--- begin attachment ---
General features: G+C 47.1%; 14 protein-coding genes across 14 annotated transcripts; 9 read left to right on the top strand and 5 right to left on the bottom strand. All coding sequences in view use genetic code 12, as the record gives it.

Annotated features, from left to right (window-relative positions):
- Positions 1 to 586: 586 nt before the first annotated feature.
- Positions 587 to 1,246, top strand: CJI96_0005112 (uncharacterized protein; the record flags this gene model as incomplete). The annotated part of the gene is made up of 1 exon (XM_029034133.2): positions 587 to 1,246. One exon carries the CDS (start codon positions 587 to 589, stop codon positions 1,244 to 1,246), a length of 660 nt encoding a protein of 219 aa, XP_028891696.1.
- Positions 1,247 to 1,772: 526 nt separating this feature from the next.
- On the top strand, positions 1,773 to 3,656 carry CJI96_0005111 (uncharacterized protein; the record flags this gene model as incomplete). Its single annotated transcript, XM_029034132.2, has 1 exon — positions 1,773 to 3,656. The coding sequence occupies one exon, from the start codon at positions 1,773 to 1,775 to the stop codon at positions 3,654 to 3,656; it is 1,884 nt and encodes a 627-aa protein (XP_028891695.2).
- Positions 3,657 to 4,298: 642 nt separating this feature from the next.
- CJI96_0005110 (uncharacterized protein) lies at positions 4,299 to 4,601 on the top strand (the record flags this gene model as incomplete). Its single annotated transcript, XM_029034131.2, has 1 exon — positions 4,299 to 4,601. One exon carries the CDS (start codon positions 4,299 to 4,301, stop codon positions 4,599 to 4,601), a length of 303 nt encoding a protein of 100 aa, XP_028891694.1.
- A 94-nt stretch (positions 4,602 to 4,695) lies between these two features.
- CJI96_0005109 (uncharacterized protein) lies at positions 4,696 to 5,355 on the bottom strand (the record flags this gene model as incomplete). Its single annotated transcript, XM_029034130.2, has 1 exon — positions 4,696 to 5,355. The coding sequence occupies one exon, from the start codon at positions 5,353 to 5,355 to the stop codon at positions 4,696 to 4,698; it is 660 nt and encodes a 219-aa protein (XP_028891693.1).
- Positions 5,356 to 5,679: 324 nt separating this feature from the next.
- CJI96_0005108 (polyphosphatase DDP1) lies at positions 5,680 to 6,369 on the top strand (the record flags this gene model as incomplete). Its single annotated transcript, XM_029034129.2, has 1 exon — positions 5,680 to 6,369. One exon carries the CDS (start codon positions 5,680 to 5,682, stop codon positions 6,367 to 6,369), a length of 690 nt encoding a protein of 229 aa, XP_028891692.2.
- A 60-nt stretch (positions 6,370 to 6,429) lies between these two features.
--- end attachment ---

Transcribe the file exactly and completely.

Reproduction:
General features: G+C 47.1%; 14 protein-coding genes across 14 annotated transcripts; 9 read left to right on the top strand and 5 right to left on the bottom strand. All coding sequences in view use genetic code 12, as the record gives it.

Annotated features, from left to right (window-relative positions):
- Positions 1 to 586: 586 nt before the first annotated feature.
- Positions 587 to 1,246, top strand: CJI96_0005112 (uncharacterized protein; the record flags this gene model as incomplete). The annotated part of the gene is made up of 1 exon (XM_029034133.2): positions 587 to 1,246. One exon carries the CDS (start codon positions 587 to 589, stop codon positions 1,244 to 1,246), a length of 660 nt encoding a protein of 219 aa, XP_028891696.1.
- Positions 1,247 to 1,772: 526 nt separating this feature from the next.
- On the top strand, positions 1,773 to 3,656 carry CJI96_0005111 (uncharacterized protein; the record flags this gene model as incomplete). Its single annotated transcript, XM_029034132.2, has 1 exon — positions 1,773 to 3,656. The coding sequence occupies one exon, from the start codon at positions 1,773 to 1,775 to the stop codon at positions 3,654 to 3,656; it is 1,884 nt and encodes a 627-aa protein (XP_028891695.2).
- Positions 3,657 to 4,298: 642 nt separating this feature from the next.
- CJI96_0005110 (uncharacterized protein) lies at positions 4,299 to 4,601 on the top strand (the record flags this gene model as incomplete). Its single annotated transcript, XM_029034131.2, has 1 exon — positions 4,299 to 4,601. One exon carries the CDS (start codon positions 4,299 to 4,301, stop codon positions 4,599 to 4,601), a length of 303 nt encoding a protein of 100 aa, XP_028891694.1.
- A 94-nt stretch (positions 4,602 to 4,695) lies between these two features.
- CJI96_0005109 (uncharacterized protein) lies at positions 4,696 to 5,355 on the bottom strand (the record flags this gene model as incomplete). Its single annotated transcript, XM_029034130.2, has 1 exon — positions 4,696 to 5,355. The coding sequence occupies one exon, from the start codon at positions 5,353 to 5,355 to the stop codon at positions 4,696 to 4,698; it is 660 nt and encodes a 219-aa protein (XP_028891693.1).
- Positions 5,356 to 5,679: 324 nt separating this feature from the next.
- CJI96_0005108 (polyphosphatase DDP1) lies at positions 5,680 to 6,369 on the top strand (the record flags this gene model as incomplete). Its single annotated transcript, XM_029034129.2, has 1 exon — positions 5,680 to 6,369. One exon carries the CDS (start codon positions 5,680 to 5,682, stop codon positions 6,367 to 6,369), a length of 690 nt encoding a protein of 229 aa, XP_028891692.2.
- A 60-nt stretch (positions 6,370 to 6,429) lies between these two features.